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12 responses to “GRIT Sneak Peek: The Market Research Firm of the Future

  1. Could you expand on who the survey respondents are? I’m sure you’ll go into it when the full report is released but I’m still interested 🙂

    1. Thanks Hunter. Here you go:

      GRIT respondents are recruited by email from lists of research providers and clients contributed by GRIT co-sponsors and by invitations delivered via social media channels. The percentage of completes by channel are:

      Sample Source
      % n
      Greenbook 51% 697
      NGMR 11% 157
      IMRS 11% 155
      IIF 7% 102
      TRC 7% 92
      NewMR 4% 59
      QRCA 3% 48
      MRIA 2% 25
      TRC 1% 13
      BAQMaR 1% 12
      AMSRS 0% 6
      Other 1% 9

      For this report, the analysis is based on 1,375 completed interviews, although for some questions base sizes may be higher or lower due to skip patterns, rotations, routing, and other factors. The mix of respondents has varied over the ten years of the trends study, but within fairly narrow bands. For this edition of GRIT, we hold steady at 84% of respondents identifying themselves as Suppliers and 16% as Clients, broadly consistent with the last several waves of the study.
      Despite the robust sample size, GRIT is not meant to be a census or representative sample (if such a feat is even possible in our fragmented industry!), but rather a snapshot of the widest swath of insights professionals we can achieve. With that in mind we consider it “strongly directional” and recommend that you view it the same way.

      The respondent revenue profile skews notably toward mid-range and small firms at the expense of larger organizations with annual revenue above $15M, although 17% of Supplier-side respondents do identify themselves as working for larger organizations.

      This edition of GRIT continues the trend of increased global participation. With international participation continuing to climb, the percentage of respondents from the United States is now at 43%, with the next largest segments being the UK at 13%, Western Europe at 10% and Canada, India/Southeast Asia and Australia/New Zealand at 8%, 6% and 5% respectively. All others comprise less than 5% of the sample.

      Due to the relatively small base sizes regionally, at the analysis of this stage we have opted not to show them here, although as always we encourage all readers to make use of the online dashboard of findings to conduct any additional analyses.

  2. This survey is about techniques, people and tasks and, as such, is not that helpful. Yes, companies will adapt methods or develop new approaches to capitalize on consumer trends and changes in technology, But that misses the fundamental issue of the research company of the future: what questions will it be answering, and how will we go about answering them? If we grapple with that question, we’ll be in a better position to grasp what the future holds, what we need to do, the tasks we need to perform, and the qualities of the people to do them. Without answering it, the research company of the future is just an updated collection of projects, techniques and employees.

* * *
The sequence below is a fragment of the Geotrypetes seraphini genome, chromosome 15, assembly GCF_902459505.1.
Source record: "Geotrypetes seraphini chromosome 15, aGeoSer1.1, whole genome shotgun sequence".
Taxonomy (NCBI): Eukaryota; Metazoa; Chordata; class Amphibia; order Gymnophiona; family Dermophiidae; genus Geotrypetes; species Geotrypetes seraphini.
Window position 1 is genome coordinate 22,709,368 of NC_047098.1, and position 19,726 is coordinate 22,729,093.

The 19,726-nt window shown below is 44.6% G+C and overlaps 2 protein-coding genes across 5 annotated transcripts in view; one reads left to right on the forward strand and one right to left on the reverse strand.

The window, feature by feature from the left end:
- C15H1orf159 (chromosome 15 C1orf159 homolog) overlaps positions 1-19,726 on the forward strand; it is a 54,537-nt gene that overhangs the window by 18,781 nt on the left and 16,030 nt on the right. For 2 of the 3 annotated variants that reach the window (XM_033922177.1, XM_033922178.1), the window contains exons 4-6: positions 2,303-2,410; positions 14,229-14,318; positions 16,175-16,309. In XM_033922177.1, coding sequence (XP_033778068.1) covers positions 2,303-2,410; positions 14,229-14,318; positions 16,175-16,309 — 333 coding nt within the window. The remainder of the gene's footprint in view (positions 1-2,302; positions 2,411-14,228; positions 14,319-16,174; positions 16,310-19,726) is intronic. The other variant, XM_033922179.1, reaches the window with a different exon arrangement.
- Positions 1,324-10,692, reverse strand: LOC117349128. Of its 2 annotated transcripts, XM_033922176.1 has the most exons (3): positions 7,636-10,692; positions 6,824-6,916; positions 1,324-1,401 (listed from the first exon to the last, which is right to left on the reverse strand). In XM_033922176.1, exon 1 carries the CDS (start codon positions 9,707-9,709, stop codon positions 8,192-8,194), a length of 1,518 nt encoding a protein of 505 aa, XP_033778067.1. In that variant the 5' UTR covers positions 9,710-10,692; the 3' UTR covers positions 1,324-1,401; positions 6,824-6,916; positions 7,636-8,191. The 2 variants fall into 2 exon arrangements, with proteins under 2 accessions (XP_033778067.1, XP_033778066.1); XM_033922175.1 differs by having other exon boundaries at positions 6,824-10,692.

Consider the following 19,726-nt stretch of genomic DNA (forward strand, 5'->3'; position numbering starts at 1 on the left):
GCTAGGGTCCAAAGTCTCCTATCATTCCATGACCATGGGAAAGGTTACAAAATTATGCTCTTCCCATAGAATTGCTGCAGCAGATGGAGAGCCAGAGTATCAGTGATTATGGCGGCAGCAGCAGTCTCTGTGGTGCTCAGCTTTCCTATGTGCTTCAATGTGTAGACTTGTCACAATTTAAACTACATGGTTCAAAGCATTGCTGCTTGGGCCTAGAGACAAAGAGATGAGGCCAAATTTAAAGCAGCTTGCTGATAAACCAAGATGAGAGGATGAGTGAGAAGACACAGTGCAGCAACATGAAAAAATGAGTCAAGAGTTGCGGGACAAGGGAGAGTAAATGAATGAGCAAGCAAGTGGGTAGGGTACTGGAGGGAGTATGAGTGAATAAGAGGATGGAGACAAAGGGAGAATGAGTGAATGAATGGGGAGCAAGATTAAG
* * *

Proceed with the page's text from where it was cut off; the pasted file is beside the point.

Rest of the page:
1. Agree that we need to focus on the business issues @Steve, and I think you’ll see in the full report that we do indeed get there. Remember, these are snippets of sections of the report and are teasers; they should not be construed as the focus of the whole report. Although we do indeed look at the methodological and technological trends since those are prime drivers of the business models of supplier stakeholders (and often a major criteria for decision making on the client side), the transformation that the industry is undergoing is based on a fundamental shifty to help bridge the relational intelligence gap between brands and consumers and that is the underlying theme of the GRIT study. The entire report goes far to answering the question you laid out: “what questions will it be answering, and how will we go about answering them?”.

  3. Just wondering if the full report will include segmentation or drivers analyses and if this is the basis for the general themes mentioned in the abstract. I’d be very interested to see the counter trends and if there are distinct segments such as “new techniques” firms. Looking forward to the full report. k

    1. Hi @Kelley! We do some driver analyses on the topics of vendor selection and influence ratings, and of course we will make the entire data set available to the industry via an online dashboard to do deeper analysis for whoever wants to. There is plenty of opportunity to dig deeper here and create segments. Maybe we can collaborate on that?

  4. Great topline report. I’m really looking forward to reading the full GRIT. Lenny, we’d be more than happy to help with the online dashboards if you need a hand. Let’s talk offline about that.

  5. Very interesting article but is there a place where I can find what you mean by each methods? because for instance “predictive market” seems broad to me and then it is quite hard to figure out which company already do it ! Thanks